3. Entries may be made of any material, i.e. plastic, wood, metal, paper or any combination thereof.
  4. Pre-painted entries are allowed in Junior and Youth categories only.
  5. No Entries depicting nudity or other inappropriate topics for a “PG- rated” audience will be permitted. No exceptions. The Contest Chairman may decline to accept entry of a subject that may be considered offensive, lewd, or in poor taste. The decision of the Contest Chairman will be final.
  6. Absentee entries are accepted if registered under builder’s name. Registration fees apply.
  7. The Contestant will determine the category of each entry. The Head Judge reserves the right to move entries to another Category if such move is clearly warranted. All such moves will be made following reasonable effort to notify the Contestant.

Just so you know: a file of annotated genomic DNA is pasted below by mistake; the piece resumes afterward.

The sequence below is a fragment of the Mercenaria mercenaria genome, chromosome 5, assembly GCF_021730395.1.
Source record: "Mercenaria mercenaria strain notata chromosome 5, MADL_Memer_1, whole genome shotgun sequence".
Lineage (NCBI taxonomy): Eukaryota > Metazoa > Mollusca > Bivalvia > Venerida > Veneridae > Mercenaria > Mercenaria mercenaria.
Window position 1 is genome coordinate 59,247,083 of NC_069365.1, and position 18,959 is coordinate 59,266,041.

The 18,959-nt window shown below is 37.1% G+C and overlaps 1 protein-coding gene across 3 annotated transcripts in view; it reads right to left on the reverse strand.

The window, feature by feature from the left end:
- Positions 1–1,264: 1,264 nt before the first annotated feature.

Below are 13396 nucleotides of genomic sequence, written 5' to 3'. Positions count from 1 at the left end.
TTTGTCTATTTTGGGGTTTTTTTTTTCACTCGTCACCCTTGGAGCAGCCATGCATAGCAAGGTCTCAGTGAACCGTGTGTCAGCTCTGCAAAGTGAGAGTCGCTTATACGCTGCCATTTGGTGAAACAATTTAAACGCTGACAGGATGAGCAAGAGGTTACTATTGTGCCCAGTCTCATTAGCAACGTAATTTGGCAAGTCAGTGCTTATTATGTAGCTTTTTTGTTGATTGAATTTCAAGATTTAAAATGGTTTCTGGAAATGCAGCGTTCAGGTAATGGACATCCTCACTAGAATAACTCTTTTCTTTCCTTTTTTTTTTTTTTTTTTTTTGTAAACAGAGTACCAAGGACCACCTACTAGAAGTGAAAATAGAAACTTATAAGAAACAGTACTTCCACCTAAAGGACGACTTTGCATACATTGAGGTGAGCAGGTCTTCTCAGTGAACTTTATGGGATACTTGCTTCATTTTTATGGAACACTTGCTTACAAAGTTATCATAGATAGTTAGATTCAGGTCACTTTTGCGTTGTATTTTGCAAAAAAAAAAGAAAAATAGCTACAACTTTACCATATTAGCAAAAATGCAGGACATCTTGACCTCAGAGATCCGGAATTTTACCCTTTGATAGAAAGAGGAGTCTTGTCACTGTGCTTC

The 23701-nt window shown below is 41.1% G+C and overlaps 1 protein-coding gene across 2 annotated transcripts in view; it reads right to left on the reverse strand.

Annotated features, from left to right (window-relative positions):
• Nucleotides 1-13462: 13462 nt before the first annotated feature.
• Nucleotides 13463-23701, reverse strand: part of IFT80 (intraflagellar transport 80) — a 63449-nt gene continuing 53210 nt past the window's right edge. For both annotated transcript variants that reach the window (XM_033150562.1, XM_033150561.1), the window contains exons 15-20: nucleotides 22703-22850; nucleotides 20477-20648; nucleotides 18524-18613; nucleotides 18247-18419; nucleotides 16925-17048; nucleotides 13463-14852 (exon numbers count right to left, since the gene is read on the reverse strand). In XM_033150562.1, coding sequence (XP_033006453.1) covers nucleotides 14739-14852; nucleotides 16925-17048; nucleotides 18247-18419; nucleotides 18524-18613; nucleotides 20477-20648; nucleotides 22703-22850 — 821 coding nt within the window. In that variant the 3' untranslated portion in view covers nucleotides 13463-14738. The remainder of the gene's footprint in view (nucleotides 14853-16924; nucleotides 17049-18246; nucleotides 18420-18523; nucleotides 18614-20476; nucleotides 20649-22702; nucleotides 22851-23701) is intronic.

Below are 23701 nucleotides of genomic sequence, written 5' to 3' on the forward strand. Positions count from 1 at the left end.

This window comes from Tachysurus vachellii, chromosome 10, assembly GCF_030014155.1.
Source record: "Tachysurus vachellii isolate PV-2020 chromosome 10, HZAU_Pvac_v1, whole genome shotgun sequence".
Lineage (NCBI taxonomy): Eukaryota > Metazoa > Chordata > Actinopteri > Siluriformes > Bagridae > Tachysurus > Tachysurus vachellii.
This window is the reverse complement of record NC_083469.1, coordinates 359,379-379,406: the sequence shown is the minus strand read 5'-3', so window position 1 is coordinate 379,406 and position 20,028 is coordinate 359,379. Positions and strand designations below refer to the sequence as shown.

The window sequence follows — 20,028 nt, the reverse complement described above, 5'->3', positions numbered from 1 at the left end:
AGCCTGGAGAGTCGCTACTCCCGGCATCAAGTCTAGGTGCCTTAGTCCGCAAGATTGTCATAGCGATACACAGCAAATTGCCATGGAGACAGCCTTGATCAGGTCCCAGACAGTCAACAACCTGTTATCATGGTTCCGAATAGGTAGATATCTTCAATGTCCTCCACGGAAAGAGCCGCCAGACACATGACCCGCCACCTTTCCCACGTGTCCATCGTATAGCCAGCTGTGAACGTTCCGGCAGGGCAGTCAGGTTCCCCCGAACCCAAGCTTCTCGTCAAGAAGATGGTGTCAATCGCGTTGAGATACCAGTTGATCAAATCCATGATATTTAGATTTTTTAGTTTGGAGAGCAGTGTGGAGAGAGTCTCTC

8. If a model is qualified for more than one category, the Registrars shall assist in determining in which category the model should be entered. In the event of questionable placement, the Head Judge’s decision will be final.
  9. Contest categories may be expanded at the discretion of the Head Judge, based on the number of entries in a given category or categories.
  10. Judging shall be conducted using the guidelines set forth by IPMS/USA. Entries will be judged using the following criteria: Basic Construction, Overall Finish, Overall Accuracy, Additional Detailing, and Degree of Difficulty. Scratchbuilt detail will be favored over commercially available detail if quality is comparable. A great amount of added detail will not make up for poor basic construction. A copy of the IPMS/USA Judges Handbook will be available for review.